Noopur Choksi, a 23-year-old illustrator born and raised in a small industrial town called Vapi, Gujarat, demonstrates an ability to mix digital and analogue for a more communicative and expressive style of design. Having studied graphic design at the National Institute of Design in India, her multidisciplinary skills became transparent in her latest artistic endeavours. Drawn to presenting the links between “form, structure, composition and narrative” found in both illustration and design, her imagery depicts a surrealist and intimate representation of human nature. We caught up with the Noopur to find out more about her creative process and how her design background informs her work as an illustrator.
How does your degree in Graphic Design tie in with your illustration work? What’s the relationship between the two?
Illustration does not function independently from graphic design. I want to break this image that some people might have of illustrators. No Illustration can be created without paying utmost attention to form, structure, composition and narrative. All of these form the core elements in any design. In fact, graphic design is what helped me see illustration in a totally different context than usual; in the sense of not being limited to be seen solely as a ‘drawing’. That gave me the confidence to experiment more and not care too much about trends within design.
Also, there’s the brutality of Illustration — you sitting with yourself, your inner voices and reflections. There is a certain no-nonsense independence that draws me towards it. I’m interested in the ways you can turn something mundane into a visual treat or something beautiful into a viewer’s nightmare. I wanted to play with those parameters. It gave me the freedom to tell stories, to customise these stories, or to leave them open-ended…that was almost addictive.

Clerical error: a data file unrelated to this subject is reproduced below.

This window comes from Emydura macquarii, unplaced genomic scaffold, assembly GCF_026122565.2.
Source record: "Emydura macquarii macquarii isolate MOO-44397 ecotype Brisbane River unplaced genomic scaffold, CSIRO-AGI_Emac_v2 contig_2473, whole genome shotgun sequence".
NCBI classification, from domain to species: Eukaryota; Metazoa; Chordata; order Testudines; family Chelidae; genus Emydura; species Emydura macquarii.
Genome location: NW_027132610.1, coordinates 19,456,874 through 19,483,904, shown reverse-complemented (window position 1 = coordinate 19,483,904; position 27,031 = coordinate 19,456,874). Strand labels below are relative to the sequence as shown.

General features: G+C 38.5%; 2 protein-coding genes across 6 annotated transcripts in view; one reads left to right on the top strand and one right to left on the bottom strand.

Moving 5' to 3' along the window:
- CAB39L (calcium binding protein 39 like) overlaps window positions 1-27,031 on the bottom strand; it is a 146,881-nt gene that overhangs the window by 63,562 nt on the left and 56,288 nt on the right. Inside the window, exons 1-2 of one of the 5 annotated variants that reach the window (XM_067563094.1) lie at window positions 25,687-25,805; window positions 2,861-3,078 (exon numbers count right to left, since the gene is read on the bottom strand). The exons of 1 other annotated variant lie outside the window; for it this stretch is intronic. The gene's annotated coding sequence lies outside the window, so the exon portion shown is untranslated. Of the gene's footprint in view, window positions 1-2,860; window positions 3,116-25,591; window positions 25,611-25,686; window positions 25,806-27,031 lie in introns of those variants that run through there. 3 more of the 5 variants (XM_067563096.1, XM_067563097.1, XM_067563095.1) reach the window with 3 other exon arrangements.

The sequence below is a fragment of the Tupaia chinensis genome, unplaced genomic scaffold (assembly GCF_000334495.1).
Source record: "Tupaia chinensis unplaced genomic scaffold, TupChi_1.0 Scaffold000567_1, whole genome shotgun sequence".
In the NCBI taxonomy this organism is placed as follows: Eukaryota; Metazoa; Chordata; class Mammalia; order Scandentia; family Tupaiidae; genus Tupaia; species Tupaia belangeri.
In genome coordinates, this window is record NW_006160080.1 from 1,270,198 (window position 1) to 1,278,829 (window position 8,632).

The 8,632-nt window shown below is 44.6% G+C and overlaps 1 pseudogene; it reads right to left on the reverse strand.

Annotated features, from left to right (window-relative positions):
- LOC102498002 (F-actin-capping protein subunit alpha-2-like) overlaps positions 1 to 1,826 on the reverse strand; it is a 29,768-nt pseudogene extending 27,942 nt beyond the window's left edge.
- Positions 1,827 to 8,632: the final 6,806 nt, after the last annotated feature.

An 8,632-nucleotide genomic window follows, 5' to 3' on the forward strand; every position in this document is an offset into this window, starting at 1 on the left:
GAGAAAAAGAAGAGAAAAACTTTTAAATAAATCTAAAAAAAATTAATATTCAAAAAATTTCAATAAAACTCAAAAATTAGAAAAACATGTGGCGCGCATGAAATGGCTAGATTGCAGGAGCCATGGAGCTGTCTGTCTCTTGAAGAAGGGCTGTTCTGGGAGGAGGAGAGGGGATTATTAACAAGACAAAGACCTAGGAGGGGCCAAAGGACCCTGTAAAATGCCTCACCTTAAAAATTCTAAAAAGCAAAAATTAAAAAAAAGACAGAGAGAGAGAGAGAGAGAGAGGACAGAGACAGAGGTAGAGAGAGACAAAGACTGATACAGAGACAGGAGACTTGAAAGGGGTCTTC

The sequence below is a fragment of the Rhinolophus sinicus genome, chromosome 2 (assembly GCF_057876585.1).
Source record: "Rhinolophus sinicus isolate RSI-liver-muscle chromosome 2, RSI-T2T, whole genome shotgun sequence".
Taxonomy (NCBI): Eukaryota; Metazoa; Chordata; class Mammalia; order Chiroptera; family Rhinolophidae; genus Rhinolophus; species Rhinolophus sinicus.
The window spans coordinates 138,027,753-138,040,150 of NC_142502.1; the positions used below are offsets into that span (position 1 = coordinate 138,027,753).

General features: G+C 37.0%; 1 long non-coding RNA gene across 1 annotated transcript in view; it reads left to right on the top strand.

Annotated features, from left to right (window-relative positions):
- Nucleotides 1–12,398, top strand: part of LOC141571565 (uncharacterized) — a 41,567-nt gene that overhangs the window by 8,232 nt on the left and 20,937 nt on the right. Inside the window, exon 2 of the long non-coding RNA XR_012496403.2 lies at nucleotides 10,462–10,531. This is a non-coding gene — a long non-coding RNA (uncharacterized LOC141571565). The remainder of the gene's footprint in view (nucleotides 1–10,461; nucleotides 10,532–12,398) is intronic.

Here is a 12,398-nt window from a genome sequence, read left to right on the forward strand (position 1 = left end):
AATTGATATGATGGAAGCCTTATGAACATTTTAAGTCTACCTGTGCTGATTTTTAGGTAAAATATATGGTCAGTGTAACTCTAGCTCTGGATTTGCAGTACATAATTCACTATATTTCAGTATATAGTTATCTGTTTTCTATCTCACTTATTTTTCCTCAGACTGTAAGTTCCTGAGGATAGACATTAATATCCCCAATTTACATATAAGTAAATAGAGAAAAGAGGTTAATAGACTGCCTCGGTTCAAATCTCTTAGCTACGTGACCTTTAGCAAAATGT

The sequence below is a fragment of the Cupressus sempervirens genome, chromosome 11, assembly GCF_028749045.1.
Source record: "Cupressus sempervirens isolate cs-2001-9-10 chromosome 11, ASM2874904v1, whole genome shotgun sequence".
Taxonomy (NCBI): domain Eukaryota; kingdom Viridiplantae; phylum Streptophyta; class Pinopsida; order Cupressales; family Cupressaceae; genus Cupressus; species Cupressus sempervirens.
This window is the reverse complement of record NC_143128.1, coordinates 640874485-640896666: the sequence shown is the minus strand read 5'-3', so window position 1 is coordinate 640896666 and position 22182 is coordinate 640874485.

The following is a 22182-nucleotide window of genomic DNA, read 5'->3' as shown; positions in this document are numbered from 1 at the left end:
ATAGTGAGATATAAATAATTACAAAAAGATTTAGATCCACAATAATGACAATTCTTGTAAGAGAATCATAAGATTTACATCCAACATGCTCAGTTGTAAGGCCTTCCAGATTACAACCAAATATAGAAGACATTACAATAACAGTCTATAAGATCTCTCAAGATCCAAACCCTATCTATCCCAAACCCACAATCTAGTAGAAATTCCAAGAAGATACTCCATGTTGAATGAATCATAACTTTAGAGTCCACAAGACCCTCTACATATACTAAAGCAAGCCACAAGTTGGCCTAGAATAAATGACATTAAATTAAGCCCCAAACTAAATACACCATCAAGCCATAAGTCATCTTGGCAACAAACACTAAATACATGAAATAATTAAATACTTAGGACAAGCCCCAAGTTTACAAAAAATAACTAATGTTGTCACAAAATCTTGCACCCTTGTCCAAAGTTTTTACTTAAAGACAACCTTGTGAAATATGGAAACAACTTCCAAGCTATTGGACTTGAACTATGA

What’s your main source of inspiration and creative process?
There is so much exposure to information nowadays and it is sometimes over-whelming. I am inspired by people who make sense of this chaos, and I’ve learned a lot from being around diverse people — I think that really influences the way I work.
Most of my ideas come from interactions with people, actual places and moments in life that trigger some unexpected feelings. Identifying these narratives is a major part of what goes on in my head before I put pen to paper. I also enjoy weaving stories around characters inspired by still images from strange fashion photography or social media pop stars. The rest comes from a particular place of semi-meditation, an introspection, a restlessness or an urge to convey something. I think my work embodies a lot of my personality and interests but I am always striving to make it more relatable.
Tell me about the imagery: who are the characters? Are there any running themes?
I think my work has always revolved around depicting people within a weird space: somewhere between surrealism and pop art. When it comes to imagery, I appreciate a simple idea that is visually powerful and full of obscurity. I tend to illustrate imperfect characters: strong, independent, moody and somewhat exposed but at the same time lost in thought. I aim to go beyond the one-dimensionality of female characters portrayed in women’s magazines and advertising that are often just charming and meant to please. I’m interested in identifying people’s reactions, behaviour, portraying activities, intimate moments, body gestures and morphing evolving organic forms.
Through these characters caught in seemingly mundane activities, I try to address the anxieties of modern society, the pressures of modern technology and social media, with an urge to isolate oneself from all the delusions it brings. I have a love-hate relationship with technology. I have always been a huge admirer of the analog medium because it brings in a spontaneity and freshness. It’s organic and has a sense of warmth which I find hard to replicate digitally, so I am constantly trying to strike a balance between the two somehow.
My work is constantly evolving and I am always looking at ways to make my characters more diverse and inclusive, while exploring themes that have a direct impact on culture and society.
About the Author
Ayla is a London-based freelance writer, editor and consultant specialising in art, photography, design and culture. After joining It’s Nice That in 2017 as editorial assistant, she became online editor in 2022 and continues to work with us on a freelance basis. She has written for i-D, Dazed, AnOther, WePresent, Port, Elephant and more, and she is also the managing editor of design magazine Anima.